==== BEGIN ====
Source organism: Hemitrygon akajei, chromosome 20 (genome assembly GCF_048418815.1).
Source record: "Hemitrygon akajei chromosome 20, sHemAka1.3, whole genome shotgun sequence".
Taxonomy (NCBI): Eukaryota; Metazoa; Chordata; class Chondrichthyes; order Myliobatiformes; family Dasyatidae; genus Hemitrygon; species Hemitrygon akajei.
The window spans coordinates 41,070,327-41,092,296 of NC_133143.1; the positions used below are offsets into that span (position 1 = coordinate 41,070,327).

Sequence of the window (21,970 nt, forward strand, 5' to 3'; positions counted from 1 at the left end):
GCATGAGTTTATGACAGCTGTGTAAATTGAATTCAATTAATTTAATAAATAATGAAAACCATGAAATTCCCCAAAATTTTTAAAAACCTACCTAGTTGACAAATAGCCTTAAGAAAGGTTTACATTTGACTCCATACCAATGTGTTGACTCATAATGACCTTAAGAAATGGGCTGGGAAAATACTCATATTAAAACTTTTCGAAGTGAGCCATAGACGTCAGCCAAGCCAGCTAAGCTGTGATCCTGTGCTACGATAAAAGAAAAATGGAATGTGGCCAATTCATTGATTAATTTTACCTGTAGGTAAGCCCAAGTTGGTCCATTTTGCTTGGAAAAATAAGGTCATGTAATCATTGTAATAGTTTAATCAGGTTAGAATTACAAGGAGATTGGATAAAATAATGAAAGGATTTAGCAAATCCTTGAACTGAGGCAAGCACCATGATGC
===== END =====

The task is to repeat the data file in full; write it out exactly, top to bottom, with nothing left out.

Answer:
Source organism: Hemitrygon akajei, chromosome 20 (genome assembly GCF_048418815.1).
Source record: "Hemitrygon akajei chromosome 20, sHemAka1.3, whole genome shotgun sequence".
Taxonomy (NCBI): Eukaryota; Metazoa; Chordata; class Chondrichthyes; order Myliobatiformes; family Dasyatidae; genus Hemitrygon; species Hemitrygon akajei.
The window spans coordinates 41,070,327-41,092,296 of NC_133143.1; the positions used below are offsets into that span (position 1 = coordinate 41,070,327).

Sequence of the window (21,970 nt, forward strand, 5' to 3'; positions counted from 1 at the left end):
GCATGAGTTTATGACAGCTGTGTAAATTGAATTCAATTAATTTAATAAATAATGAAAACCATGAAATTCCCCAAAATTTTTAAAAACCTACCTAGTTGACAAATAGCCTTAAGAAAGGTTTACATTTGACTCCATACCAATGTGTTGACTCATAATGACCTTAAGAAATGGGCTGGGAAAATACTCATATTAAAACTTTTCGAAGTGAGCCATAGACGTCAGCCAAGCCAGCTAAGCTGTGATCCTGTGCTACGATAAAAGAAAAATGGAATGTGGCCAATTCATTGATTAATTTTACCTGTAGGTAAGCCCAAGTTGGTCCATTTTGCTTGGAAAAATAAGGTCATGTAATCATTGTAATAGTTTAATCAGGTTAGAATTACAAGGAGATTGGATAAAATAATGAAAGGATTTAGCAAATCCTTGAACTGAGGCAAGCACCATGATGC